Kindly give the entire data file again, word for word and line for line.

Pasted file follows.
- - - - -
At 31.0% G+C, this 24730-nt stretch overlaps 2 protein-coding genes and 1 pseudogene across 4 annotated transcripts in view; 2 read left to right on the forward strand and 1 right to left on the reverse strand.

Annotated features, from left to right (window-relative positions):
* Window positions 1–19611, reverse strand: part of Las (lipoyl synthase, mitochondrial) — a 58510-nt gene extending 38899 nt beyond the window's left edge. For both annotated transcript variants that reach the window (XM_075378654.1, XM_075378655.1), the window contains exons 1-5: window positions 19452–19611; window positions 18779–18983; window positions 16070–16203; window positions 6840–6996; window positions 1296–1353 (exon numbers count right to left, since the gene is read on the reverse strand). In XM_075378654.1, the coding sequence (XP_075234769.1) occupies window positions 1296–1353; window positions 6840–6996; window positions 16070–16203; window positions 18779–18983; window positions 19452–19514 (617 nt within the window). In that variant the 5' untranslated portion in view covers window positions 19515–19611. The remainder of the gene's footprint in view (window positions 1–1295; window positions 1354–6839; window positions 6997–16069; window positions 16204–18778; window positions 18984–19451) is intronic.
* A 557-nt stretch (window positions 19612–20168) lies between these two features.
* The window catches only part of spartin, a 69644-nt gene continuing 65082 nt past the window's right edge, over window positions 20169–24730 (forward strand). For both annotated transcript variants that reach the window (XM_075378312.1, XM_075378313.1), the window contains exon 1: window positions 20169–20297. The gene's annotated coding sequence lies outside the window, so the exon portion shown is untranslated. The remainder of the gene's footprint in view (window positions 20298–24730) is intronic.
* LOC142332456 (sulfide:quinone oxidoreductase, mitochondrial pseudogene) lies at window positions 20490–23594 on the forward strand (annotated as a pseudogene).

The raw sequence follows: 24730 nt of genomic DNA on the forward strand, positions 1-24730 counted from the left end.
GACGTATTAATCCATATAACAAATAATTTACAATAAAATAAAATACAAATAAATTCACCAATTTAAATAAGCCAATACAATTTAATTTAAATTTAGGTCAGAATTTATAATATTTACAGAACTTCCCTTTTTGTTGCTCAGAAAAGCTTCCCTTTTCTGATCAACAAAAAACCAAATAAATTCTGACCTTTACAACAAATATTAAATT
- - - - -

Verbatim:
At 31.0% G+C, this 24730-nt stretch overlaps 2 protein-coding genes and 1 pseudogene across 4 annotated transcripts in view; 2 read left to right on the forward strand and 1 right to left on the reverse strand.

Annotated features, from left to right (window-relative positions):
* Window positions 1–19611, reverse strand: part of Las (lipoyl synthase, mitochondrial) — a 58510-nt gene extending 38899 nt beyond the window's left edge. For both annotated transcript variants that reach the window (XM_075378654.1, XM_075378655.1), the window contains exons 1-5: window positions 19452–19611; window positions 18779–18983; window positions 16070–16203; window positions 6840–6996; window positions 1296–1353 (exon numbers count right to left, since the gene is read on the reverse strand). In XM_075378654.1, the coding sequence (XP_075234769.1) occupies window positions 1296–1353; window positions 6840–6996; window positions 16070–16203; window positions 18779–18983; window positions 19452–19514 (617 nt within the window). In that variant the 5' untranslated portion in view covers window positions 19515–19611. The remainder of the gene's footprint in view (window positions 1–1295; window positions 1354–6839; window positions 6997–16069; window positions 16204–18778; window positions 18984–19451) is intronic.
* A 557-nt stretch (window positions 19612–20168) lies between these two features.
* The window catches only part of spartin, a 69644-nt gene continuing 65082 nt past the window's right edge, over window positions 20169–24730 (forward strand). For both annotated transcript variants that reach the window (XM_075378312.1, XM_075378313.1), the window contains exon 1: window positions 20169–20297. The gene's annotated coding sequence lies outside the window, so the exon portion shown is untranslated. The remainder of the gene's footprint in view (window positions 20298–24730) is intronic.
* LOC142332456 (sulfide:quinone oxidoreductase, mitochondrial pseudogene) lies at window positions 20490–23594 on the forward strand (annotated as a pseudogene).

The raw sequence follows: 24730 nt of genomic DNA on the forward strand, positions 1-24730 counted from the left end.
GACGTATTAATCCATATAACAAATAATTTACAATAAAATAAAATACAAATAAATTCACCAATTTAAATAAGCCAATACAATTTAATTTAAATTTAGGTCAGAATTTATAATATTTACAGAACTTCCCTTTTTGTTGCTCAGAAAAGCTTCCCTTTTCTGATCAACAAAAAACCAAATAAATTCTGACCTTTACAACAAATATTAAATT